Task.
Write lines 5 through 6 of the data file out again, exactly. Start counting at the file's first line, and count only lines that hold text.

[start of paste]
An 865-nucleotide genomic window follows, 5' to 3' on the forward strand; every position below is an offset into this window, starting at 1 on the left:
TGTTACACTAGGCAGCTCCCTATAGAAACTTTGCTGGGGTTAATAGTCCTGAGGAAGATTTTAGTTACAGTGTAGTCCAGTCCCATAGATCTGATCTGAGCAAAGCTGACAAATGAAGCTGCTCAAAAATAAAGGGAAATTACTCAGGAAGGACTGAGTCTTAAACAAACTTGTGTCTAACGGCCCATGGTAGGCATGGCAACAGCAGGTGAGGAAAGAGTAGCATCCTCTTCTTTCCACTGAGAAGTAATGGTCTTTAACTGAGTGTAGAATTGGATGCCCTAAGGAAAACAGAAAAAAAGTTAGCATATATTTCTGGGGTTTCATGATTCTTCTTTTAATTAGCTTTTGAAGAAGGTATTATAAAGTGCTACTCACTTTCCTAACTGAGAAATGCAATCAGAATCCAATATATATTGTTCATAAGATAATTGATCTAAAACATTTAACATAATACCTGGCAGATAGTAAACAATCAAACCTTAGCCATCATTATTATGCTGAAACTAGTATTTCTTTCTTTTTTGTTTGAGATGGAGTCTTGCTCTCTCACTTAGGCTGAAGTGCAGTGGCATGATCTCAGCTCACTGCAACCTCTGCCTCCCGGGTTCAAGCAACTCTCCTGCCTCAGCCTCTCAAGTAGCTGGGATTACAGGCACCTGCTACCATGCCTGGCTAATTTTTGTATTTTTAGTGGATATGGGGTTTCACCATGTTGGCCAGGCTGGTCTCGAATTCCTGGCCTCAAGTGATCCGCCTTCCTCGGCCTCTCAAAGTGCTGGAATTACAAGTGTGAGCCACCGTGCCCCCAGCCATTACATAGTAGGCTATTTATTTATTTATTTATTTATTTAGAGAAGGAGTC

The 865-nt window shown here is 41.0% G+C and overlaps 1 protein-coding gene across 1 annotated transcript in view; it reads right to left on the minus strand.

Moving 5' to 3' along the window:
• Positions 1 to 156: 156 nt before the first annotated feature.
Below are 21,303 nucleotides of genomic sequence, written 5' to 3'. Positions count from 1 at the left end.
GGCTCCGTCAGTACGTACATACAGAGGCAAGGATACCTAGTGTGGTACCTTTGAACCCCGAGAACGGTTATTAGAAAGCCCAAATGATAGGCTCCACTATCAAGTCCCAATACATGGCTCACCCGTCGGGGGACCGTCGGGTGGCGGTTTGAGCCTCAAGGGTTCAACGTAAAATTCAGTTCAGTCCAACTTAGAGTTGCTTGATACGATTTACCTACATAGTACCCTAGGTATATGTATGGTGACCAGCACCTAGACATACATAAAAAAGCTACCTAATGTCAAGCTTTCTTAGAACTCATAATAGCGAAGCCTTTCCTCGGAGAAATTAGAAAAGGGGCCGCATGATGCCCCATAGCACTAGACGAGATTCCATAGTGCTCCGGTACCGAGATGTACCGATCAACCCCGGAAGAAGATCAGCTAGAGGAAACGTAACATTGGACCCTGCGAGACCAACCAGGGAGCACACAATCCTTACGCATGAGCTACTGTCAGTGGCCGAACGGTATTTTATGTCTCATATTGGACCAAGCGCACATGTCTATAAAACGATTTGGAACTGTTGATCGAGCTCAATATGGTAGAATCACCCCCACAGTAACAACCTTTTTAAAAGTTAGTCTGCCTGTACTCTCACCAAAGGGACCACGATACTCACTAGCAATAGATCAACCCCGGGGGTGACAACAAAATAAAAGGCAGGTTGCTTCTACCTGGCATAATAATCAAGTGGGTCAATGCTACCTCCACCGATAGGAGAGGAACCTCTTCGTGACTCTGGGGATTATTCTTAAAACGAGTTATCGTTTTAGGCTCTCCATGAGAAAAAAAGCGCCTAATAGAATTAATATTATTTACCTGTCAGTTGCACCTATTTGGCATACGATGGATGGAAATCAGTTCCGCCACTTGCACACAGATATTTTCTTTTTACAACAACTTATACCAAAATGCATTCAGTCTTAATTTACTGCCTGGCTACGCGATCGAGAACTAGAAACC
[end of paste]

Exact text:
• Positions 1 to 156: 156 nt before the first annotated feature.
Below are 21,303 nucleotides of genomic sequence, written 5' to 3'. Positions count from 1 at the left end.